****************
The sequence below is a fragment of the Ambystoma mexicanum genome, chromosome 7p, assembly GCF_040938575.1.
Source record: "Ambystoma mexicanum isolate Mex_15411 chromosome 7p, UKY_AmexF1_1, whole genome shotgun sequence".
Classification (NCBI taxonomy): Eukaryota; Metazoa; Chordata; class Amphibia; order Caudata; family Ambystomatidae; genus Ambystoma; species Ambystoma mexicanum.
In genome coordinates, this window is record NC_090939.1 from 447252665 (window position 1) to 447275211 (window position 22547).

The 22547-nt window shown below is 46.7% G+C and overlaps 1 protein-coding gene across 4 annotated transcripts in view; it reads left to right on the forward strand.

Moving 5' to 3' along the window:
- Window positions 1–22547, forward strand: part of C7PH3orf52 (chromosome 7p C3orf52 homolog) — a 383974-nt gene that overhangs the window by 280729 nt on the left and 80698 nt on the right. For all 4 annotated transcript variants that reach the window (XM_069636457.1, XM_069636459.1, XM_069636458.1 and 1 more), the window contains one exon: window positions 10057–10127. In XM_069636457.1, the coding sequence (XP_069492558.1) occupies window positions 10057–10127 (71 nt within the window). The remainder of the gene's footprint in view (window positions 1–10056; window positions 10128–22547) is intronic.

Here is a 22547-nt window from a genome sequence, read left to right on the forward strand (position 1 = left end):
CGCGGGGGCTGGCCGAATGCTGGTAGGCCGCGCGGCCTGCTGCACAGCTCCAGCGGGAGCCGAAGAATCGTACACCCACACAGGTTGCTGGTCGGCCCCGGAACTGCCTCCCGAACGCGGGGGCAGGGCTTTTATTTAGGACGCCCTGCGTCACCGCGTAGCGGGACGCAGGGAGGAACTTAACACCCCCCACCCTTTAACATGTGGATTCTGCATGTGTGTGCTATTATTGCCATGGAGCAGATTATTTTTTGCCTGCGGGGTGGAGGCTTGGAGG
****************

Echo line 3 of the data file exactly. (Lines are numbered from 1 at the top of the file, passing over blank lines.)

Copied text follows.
Classification (NCBI taxonomy): Eukaryota; Metazoa; Chordata; class Amphibia; order Caudata; family Ambystomatidae; genus Ambystoma; species Ambystoma mexicanum.